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Northridge Wary of 'Wounded' UC Davis

October 12, 1991|THERESA MUNOZ | TIMES STAFF WRITER

DAVIS, Calif. — It has been more than a decade since Cal State Northridge beat UC Davis in football at Toomey Field.

Since that loss in 1981, the Aggies had won eight consecutive games against Northridge until the Matadors ended that streak last season with a 14-10 triumph at North Campus Stadium.

The outcome had added meaning: Davis was denied a berth in the NCAA Division II playoffs despite compiling a 7-3 record and winning the Northern California Athletic Conference championship with a 5-0 mark.

Davis (3-1) might be looking at a replay if it retains its conference title but loses tonight's battle with Northridge beginning at 7.

The Matadors (2-2), defending co-champions of the Western Football Conference, could suffer a similar fate. Winning the WFC might not be enough if they lose to Davis.

The Aggies are 2-1 against teams from the WFC. After wins over Cal Poly San Luis Obispo and Santa Clara, Davis lost to Cal State Sacramento, 50-18, last Saturday.

Northridge Coach Bob Burt is concerned that the lopsided defeat will serve as a motivator for the Aggies.

"They are like a wounded animal," Burt said. "If you are gonna pet an animal you pet a happy one, not a wounded one."

Davis Coach Bob Foster is worried that his players will dwell on the loss, the Aggies' worst since 1987.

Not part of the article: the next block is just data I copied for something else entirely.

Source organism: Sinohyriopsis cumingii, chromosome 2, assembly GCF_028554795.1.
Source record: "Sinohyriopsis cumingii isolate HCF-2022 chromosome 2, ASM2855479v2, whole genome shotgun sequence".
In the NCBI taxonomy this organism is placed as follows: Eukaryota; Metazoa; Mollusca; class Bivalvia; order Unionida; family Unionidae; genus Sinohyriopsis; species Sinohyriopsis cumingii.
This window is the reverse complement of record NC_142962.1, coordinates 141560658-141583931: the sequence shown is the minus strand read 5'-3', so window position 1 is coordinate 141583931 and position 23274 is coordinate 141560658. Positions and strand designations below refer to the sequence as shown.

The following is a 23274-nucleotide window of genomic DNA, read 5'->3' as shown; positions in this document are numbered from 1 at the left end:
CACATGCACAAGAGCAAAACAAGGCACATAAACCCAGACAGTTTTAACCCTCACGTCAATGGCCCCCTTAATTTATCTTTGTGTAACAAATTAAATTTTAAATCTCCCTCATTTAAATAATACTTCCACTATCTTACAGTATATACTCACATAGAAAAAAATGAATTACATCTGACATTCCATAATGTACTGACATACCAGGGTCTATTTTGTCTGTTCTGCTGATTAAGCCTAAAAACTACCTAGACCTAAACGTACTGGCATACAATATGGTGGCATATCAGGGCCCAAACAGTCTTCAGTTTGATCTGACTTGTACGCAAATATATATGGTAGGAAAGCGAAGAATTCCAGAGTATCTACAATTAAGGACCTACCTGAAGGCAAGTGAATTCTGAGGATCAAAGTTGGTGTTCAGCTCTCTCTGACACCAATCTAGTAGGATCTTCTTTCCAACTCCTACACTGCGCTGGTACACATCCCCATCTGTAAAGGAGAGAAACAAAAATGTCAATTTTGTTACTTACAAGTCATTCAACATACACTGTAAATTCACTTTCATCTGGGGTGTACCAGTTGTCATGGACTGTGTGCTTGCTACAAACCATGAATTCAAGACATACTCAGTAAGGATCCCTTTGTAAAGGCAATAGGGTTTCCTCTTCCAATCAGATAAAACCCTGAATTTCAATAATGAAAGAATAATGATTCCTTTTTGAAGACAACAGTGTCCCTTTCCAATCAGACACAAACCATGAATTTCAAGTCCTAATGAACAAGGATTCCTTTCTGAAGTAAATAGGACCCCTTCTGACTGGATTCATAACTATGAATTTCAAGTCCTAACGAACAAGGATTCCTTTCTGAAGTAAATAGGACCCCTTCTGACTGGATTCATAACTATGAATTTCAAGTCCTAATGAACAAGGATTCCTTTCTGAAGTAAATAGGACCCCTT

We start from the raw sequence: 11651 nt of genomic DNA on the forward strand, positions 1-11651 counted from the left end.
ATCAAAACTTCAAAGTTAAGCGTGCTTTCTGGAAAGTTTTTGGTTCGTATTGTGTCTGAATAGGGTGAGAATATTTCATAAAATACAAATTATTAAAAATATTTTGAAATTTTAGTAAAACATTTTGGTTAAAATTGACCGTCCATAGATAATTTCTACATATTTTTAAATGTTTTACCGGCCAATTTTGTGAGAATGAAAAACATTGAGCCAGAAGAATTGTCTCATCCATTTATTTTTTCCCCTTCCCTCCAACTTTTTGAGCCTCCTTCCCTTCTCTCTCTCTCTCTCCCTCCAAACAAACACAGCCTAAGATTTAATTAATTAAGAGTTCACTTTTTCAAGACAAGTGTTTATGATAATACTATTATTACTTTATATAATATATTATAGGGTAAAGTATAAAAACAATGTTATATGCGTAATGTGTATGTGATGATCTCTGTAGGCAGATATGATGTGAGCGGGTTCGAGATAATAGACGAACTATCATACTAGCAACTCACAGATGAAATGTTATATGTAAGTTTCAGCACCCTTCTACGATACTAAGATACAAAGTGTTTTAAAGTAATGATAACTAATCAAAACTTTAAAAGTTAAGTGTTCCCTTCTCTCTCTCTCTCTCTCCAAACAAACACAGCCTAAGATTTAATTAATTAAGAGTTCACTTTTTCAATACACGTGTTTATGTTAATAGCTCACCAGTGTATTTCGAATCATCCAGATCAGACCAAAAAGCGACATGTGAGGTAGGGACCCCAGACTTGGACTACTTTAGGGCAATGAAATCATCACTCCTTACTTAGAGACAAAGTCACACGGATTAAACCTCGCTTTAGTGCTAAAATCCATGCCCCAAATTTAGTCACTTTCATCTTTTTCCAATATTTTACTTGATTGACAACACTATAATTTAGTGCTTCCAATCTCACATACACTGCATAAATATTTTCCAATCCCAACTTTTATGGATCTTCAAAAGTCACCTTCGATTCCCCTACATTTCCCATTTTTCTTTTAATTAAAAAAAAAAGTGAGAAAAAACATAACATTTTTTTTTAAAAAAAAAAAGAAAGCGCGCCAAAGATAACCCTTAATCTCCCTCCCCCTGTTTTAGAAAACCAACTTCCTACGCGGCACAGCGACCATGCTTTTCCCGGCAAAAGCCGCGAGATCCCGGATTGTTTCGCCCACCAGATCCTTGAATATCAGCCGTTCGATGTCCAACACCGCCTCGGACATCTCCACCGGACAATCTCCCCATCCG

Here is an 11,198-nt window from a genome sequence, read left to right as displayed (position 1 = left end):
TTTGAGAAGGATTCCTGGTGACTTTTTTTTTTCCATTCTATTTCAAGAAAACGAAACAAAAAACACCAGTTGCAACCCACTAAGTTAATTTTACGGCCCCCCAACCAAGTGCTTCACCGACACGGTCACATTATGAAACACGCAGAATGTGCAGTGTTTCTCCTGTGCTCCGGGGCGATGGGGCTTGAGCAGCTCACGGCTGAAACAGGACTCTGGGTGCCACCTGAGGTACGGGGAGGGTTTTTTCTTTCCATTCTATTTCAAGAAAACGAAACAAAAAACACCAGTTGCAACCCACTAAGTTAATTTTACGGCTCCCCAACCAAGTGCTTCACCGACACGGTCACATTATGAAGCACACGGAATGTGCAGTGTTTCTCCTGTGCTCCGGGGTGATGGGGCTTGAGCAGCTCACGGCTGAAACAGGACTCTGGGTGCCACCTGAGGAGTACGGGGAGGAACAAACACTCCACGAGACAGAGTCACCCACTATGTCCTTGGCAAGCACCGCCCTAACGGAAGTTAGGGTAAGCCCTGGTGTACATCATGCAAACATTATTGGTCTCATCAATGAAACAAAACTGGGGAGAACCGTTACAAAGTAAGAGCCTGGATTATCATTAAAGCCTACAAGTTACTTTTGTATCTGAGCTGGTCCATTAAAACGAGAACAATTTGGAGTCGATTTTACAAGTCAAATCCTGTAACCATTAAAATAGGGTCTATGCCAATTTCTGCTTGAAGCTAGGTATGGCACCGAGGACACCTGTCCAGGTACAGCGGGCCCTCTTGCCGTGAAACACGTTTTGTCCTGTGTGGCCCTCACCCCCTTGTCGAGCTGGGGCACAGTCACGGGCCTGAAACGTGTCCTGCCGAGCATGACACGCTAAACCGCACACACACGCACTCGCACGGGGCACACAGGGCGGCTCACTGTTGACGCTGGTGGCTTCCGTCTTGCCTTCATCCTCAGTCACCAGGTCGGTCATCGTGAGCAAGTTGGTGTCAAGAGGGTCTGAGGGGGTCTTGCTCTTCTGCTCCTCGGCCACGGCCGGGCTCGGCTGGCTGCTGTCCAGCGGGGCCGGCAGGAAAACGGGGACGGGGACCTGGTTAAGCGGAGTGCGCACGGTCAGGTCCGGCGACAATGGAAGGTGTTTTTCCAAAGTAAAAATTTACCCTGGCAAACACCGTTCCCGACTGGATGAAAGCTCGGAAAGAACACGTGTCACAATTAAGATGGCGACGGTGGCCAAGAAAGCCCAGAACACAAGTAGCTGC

"It does hurt your confidence a bit," Foster said. "But our guys are the kind of guys who play hard regardless."

Davis, with Mike Quinn at quarterback, runs a pass-oriented offense. Fourteen players have caught passes from Quinn, who has completed 76 of 133 attempts for 930 yards.

Tight end Josh Weinstock and wide receiver Shawn Moss lead the receiving corps with 14 receptions each, for 229 yards and 193 yards, respectively.

"They throw the ball really well," Burt said, "and defensively they play really hard."

Foster believes it will be a low-scoring game.

"I hope it is," he said. "I think these are two pretty good defenses. Their defensive line is just amazing. I kind of enjoy watching them."

In the Matadors' most recent outing, a 9-7 win over Central Oklahoma on Sept. 28, the three-man defensive front of tackles Ken Jackson and Alo Sila and nose guard Carlos Adley was altered because of a shoulder injury to Adley. With Adley sidelined, Sila moved to nose guard and Ron McKinney made his first start at right tackle.

The 6-foot-5, 260-pound McKinney responded with seven tackles, including a sack.

"He's very active," Burt said. "He dominated Central Oklahoma in some areas and made a couple of huge plays at the right time."

With Adley able to play tonight, Sila will move back to right tackle and McKinney will be used in a reserve role.

"We'll alternate all of them and keep them fresh," Burt said of McKinney and the other backup defensive linemen, Damien Jenkins and Mike Zorn. Six travel and "all six will play. We have three seniors and three juniors. It's a nice situation."

Northridge has relied on its defense all season. The Matador offense has scored only five touchdowns and is managing only 244.3 yards per game in offense--only 89.8 yards rushing.

Burt is hopeful that the momentum gained from CSUN's fourth-quarter touchdown march against Central Oklahoma will carry over.

Northridge quarterback Marty Fisher looked sharp on the drive, completing passes of 24 and 25 yards--bombs by CSUN standards.

Penalties, which have stalled many Northridge drives, remain a concern, however.

"The penalties have got to stop, but it is difficult to do (so) on the road," Burt said. "I've been to Davis before and funny things happen with little yellow flags."

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